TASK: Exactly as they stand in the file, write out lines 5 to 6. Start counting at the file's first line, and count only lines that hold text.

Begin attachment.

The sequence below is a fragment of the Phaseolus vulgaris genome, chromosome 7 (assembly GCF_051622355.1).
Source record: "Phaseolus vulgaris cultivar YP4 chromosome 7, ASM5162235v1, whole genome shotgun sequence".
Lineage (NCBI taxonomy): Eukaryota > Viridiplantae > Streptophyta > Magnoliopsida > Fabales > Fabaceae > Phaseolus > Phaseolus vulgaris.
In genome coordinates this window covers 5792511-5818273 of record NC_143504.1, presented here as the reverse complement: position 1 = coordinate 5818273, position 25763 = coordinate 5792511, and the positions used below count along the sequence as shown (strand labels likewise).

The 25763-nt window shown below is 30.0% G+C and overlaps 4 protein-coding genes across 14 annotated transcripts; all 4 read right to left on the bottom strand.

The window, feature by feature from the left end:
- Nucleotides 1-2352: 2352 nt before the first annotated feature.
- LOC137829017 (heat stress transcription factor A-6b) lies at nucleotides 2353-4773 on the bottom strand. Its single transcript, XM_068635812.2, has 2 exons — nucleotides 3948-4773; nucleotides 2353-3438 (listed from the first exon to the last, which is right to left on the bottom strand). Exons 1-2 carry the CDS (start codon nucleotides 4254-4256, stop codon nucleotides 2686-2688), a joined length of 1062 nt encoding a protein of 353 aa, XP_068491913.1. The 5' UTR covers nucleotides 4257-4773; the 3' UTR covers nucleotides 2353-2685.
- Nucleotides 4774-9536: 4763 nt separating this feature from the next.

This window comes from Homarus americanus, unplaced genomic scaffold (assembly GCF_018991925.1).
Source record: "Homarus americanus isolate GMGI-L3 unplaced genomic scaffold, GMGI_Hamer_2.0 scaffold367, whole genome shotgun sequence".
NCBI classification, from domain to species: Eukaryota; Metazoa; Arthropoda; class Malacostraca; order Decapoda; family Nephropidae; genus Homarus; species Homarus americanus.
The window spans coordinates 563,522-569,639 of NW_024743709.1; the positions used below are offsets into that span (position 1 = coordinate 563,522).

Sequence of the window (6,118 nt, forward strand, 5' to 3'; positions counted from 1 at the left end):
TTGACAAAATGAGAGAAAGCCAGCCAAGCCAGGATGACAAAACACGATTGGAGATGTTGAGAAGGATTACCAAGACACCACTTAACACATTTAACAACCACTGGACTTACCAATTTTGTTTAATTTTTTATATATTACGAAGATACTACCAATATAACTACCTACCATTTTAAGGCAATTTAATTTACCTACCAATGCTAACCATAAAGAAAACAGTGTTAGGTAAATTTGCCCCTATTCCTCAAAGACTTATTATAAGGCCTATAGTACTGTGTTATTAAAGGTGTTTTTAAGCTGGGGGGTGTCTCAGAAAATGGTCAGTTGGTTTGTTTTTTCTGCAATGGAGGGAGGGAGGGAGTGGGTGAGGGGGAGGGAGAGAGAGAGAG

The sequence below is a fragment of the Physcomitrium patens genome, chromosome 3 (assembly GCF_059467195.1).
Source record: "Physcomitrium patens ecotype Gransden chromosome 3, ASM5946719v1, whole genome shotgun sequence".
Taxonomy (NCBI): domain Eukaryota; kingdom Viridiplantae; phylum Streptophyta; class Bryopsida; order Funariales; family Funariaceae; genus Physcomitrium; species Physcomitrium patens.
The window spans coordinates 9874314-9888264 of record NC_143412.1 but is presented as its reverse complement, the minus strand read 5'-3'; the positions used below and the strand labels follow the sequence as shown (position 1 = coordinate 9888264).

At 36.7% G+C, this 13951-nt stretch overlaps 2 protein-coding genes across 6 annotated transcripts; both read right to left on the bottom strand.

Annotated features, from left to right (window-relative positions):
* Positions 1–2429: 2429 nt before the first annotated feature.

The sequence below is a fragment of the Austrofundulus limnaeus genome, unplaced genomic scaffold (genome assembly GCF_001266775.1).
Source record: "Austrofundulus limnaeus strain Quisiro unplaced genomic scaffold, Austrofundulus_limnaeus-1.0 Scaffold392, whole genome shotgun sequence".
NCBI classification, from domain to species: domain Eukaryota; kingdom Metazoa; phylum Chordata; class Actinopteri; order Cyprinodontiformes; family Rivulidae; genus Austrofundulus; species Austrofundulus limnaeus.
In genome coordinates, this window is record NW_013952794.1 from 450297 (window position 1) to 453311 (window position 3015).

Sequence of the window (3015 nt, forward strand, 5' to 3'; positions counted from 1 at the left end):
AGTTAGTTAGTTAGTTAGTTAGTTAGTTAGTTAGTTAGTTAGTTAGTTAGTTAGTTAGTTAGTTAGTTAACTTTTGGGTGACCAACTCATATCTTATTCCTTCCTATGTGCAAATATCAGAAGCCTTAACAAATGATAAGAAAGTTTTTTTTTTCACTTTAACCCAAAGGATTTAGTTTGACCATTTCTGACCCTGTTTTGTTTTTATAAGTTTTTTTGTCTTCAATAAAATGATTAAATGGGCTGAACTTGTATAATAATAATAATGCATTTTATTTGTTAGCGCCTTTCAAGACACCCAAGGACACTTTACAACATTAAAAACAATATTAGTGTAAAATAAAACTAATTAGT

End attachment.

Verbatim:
The 25763-nt window shown below is 30.0% G+C and overlaps 4 protein-coding genes across 14 annotated transcripts; all 4 read right to left on the bottom strand.

The window, feature by feature from the left end: